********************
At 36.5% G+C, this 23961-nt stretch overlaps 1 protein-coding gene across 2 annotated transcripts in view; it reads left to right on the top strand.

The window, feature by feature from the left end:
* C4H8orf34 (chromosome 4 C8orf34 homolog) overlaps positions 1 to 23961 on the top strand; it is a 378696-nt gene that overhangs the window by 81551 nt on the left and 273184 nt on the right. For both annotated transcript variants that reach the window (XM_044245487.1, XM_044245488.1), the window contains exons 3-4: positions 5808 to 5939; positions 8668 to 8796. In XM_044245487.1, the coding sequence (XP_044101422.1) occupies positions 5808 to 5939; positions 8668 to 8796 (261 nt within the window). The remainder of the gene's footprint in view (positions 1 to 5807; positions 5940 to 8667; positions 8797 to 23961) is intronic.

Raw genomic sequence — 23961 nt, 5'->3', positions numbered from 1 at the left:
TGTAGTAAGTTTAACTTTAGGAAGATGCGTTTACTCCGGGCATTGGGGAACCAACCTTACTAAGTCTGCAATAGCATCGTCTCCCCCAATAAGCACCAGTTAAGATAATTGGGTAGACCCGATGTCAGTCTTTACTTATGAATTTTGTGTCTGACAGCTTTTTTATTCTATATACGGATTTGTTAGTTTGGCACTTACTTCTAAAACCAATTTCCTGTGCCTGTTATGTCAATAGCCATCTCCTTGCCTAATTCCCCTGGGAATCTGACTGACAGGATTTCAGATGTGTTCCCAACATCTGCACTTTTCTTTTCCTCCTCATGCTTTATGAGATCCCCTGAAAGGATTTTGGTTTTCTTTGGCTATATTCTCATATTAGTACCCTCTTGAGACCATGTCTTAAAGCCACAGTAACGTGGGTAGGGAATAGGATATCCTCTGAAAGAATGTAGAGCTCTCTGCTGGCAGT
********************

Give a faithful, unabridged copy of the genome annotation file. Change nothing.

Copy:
At 36.5% G+C, this 23961-nt stretch overlaps 1 protein-coding gene across 2 annotated transcripts in view; it reads left to right on the top strand.

The window, feature by feature from the left end:
* C4H8orf34 (chromosome 4 C8orf34 homolog) overlaps positions 1 to 23961 on the top strand; it is a 378696-nt gene that overhangs the window by 81551 nt on the left and 273184 nt on the right. For both annotated transcript variants that reach the window (XM_044245487.1, XM_044245488.1), the window contains exons 3-4: positions 5808 to 5939; positions 8668 to 8796. In XM_044245487.1, the coding sequence (XP_044101422.1) occupies positions 5808 to 5939; positions 8668 to 8796 (261 nt within the window). The remainder of the gene's footprint in view (positions 1 to 5807; positions 5940 to 8667; positions 8797 to 23961) is intronic.

Raw genomic sequence — 23961 nt, 5'->3', positions numbered from 1 at the left:
TGTAGTAAGTTTAACTTTAGGAAGATGCGTTTACTCCGGGCATTGGGGAACCAACCTTACTAAGTCTGCAATAGCATCGTCTCCCCCAATAAGCACCAGTTAAGATAATTGGGTAGACCCGATGTCAGTCTTTACTTATGAATTTTGTGTCTGACAGCTTTTTTATTCTATATACGGATTTGTTAGTTTGGCACTTACTTCTAAAACCAATTTCCTGTGCCTGTTATGTCAATAGCCATCTCCTTGCCTAATTCCCCTGGGAATCTGACTGACAGGATTTCAGATGTGTTCCCAACATCTGCACTTTTCTTTTCCTCCTCATGCTTTATGAGATCCCCTGAAAGGATTTTGGTTTTCTTTGGCTATATTCTCATATTAGTACCCTCTTGAGACCATGTCTTAAAGCCACAGTAACGTGGGTAGGGAATAGGATATCCTCTGAAAGAATGTAGAGCTCTCTGCTGGCAGT